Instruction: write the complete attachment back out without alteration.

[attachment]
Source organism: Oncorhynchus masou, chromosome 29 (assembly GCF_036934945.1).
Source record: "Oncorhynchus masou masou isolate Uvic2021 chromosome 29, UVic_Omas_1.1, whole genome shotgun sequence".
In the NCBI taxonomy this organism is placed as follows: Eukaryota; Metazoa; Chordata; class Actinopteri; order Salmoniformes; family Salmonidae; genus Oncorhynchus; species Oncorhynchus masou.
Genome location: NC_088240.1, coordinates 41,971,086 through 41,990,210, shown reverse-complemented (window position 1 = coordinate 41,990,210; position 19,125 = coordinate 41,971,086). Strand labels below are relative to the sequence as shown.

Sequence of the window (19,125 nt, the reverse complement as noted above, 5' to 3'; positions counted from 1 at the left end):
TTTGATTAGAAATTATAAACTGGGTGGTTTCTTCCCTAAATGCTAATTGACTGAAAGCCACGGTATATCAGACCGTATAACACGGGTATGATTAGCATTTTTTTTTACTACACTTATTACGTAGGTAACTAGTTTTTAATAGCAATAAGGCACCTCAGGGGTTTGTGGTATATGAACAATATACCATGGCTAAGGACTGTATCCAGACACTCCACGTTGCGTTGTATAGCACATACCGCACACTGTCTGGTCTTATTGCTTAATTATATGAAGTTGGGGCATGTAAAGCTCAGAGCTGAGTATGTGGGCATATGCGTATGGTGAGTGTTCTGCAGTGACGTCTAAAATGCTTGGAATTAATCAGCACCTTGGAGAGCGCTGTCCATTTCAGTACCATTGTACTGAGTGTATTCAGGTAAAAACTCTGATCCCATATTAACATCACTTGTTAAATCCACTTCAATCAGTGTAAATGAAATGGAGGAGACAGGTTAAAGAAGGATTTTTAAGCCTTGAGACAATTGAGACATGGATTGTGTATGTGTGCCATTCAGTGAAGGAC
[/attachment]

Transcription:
Source organism: Oncorhynchus masou, chromosome 29 (assembly GCF_036934945.1).
Source record: "Oncorhynchus masou masou isolate Uvic2021 chromosome 29, UVic_Omas_1.1, whole genome shotgun sequence".
In the NCBI taxonomy this organism is placed as follows: Eukaryota; Metazoa; Chordata; class Actinopteri; order Salmoniformes; family Salmonidae; genus Oncorhynchus; species Oncorhynchus masou.
Genome location: NC_088240.1, coordinates 41,971,086 through 41,990,210, shown reverse-complemented (window position 1 = coordinate 41,990,210; position 19,125 = coordinate 41,971,086). Strand labels below are relative to the sequence as shown.

Sequence of the window (19,125 nt, the reverse complement as noted above, 5' to 3'; positions counted from 1 at the left end):
TTTGATTAGAAATTATAAACTGGGTGGTTTCTTCCCTAAATGCTAATTGACTGAAAGCCACGGTATATCAGACCGTATAACACGGGTATGATTAGCATTTTTTTTTACTACACTTATTACGTAGGTAACTAGTTTTTAATAGCAATAAGGCACCTCAGGGGTTTGTGGTATATGAACAATATACCATGGCTAAGGACTGTATCCAGACACTCCACGTTGCGTTGTATAGCACATACCGCACACTGTCTGGTCTTATTGCTTAATTATATGAAGTTGGGGCATGTAAAGCTCAGAGCTGAGTATGTGGGCATATGCGTATGGTGAGTGTTCTGCAGTGACGTCTAAAATGCTTGGAATTAATCAGCACCTTGGAGAGCGCTGTCCATTTCAGTACCATTGTACTGAGTGTATTCAGGTAAAAACTCTGATCCCATATTAACATCACTTGTTAAATCCACTTCAATCAGTGTAAATGAAATGGAGGAGACAGGTTAAAGAAGGATTTTTAAGCCTTGAGACAATTGAGACATGGATTGTGTATGTGTGCCATTCAGTGAAGGAC